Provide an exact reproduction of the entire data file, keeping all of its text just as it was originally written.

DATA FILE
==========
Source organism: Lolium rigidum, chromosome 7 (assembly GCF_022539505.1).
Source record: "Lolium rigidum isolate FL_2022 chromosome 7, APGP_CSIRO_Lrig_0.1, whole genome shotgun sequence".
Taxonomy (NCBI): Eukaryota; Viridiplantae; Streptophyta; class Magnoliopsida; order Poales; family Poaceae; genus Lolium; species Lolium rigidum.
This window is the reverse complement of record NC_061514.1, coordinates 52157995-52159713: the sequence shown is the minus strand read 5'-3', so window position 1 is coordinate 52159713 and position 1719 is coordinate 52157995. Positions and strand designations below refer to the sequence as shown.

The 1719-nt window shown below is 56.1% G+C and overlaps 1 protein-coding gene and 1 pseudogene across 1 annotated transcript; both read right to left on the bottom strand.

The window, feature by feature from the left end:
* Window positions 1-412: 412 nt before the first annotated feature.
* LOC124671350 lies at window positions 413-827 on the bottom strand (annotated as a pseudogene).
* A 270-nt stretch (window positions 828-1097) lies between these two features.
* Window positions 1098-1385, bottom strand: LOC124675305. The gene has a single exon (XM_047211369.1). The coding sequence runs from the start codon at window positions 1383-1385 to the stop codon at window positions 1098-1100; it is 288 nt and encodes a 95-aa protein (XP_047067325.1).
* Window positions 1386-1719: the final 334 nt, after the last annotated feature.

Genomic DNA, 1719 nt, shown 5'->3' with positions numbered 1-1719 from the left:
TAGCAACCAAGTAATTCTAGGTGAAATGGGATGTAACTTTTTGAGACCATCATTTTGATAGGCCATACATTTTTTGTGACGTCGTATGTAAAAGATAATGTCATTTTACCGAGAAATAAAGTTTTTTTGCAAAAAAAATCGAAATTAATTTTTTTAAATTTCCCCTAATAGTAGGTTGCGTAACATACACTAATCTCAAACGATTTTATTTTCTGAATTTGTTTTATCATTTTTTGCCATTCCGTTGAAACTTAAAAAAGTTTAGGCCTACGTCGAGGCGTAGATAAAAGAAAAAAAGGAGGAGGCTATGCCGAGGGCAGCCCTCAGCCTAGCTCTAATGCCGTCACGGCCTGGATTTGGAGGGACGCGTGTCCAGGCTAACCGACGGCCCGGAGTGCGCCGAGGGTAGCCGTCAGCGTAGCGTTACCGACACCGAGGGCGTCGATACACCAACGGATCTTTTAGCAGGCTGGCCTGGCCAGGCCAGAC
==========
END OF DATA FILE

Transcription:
Source organism: Lolium rigidum, chromosome 7 (assembly GCF_022539505.1).
Source record: "Lolium rigidum isolate FL_2022 chromosome 7, APGP_CSIRO_Lrig_0.1, whole genome shotgun sequence".
Taxonomy (NCBI): Eukaryota; Viridiplantae; Streptophyta; class Magnoliopsida; order Poales; family Poaceae; genus Lolium; species Lolium rigidum.
This window is the reverse complement of record NC_061514.1, coordinates 52157995-52159713: the sequence shown is the minus strand read 5'-3', so window position 1 is coordinate 52159713 and position 1719 is coordinate 52157995. Positions and strand designations below refer to the sequence as shown.

The 1719-nt window shown below is 56.1% G+C and overlaps 1 protein-coding gene and 1 pseudogene across 1 annotated transcript; both read right to left on the bottom strand.

The window, feature by feature from the left end:
* Window positions 1-412: 412 nt before the first annotated feature.
* LOC124671350 lies at window positions 413-827 on the bottom strand (annotated as a pseudogene).
* A 270-nt stretch (window positions 828-1097) lies between these two features.
* Window positions 1098-1385, bottom strand: LOC124675305. The gene has a single exon (XM_047211369.1). The coding sequence runs from the start codon at window positions 1383-1385 to the stop codon at window positions 1098-1100; it is 288 nt and encodes a 95-aa protein (XP_047067325.1).
* Window positions 1386-1719: the final 334 nt, after the last annotated feature.

Genomic DNA, 1719 nt, shown 5'->3' with positions numbered 1-1719 from the left:
TAGCAACCAAGTAATTCTAGGTGAAATGGGATGTAACTTTTTGAGACCATCATTTTGATAGGCCATACATTTTTTGTGACGTCGTATGTAAAAGATAATGTCATTTTACCGAGAAATAAAGTTTTTTTGCAAAAAAAATCGAAATTAATTTTTTTAAATTTCCCCTAATAGTAGGTTGCGTAACATACACTAATCTCAAACGATTTTATTTTCTGAATTTGTTTTATCATTTTTTGCCATTCCGTTGAAACTTAAAAAAGTTTAGGCCTACGTCGAGGCGTAGATAAAAGAAAAAAAGGAGGAGGCTATGCCGAGGGCAGCCCTCAGCCTAGCTCTAATGCCGTCACGGCCTGGATTTGGAGGGACGCGTGTCCAGGCTAACCGACGGCCCGGAGTGCGCCGAGGGTAGCCGTCAGCGTAGCGTTACCGACACCGAGGGCGTCGATACACCAACGGATCTTTTAGCAGGCTGGCCTGGCCAGGCCAGAC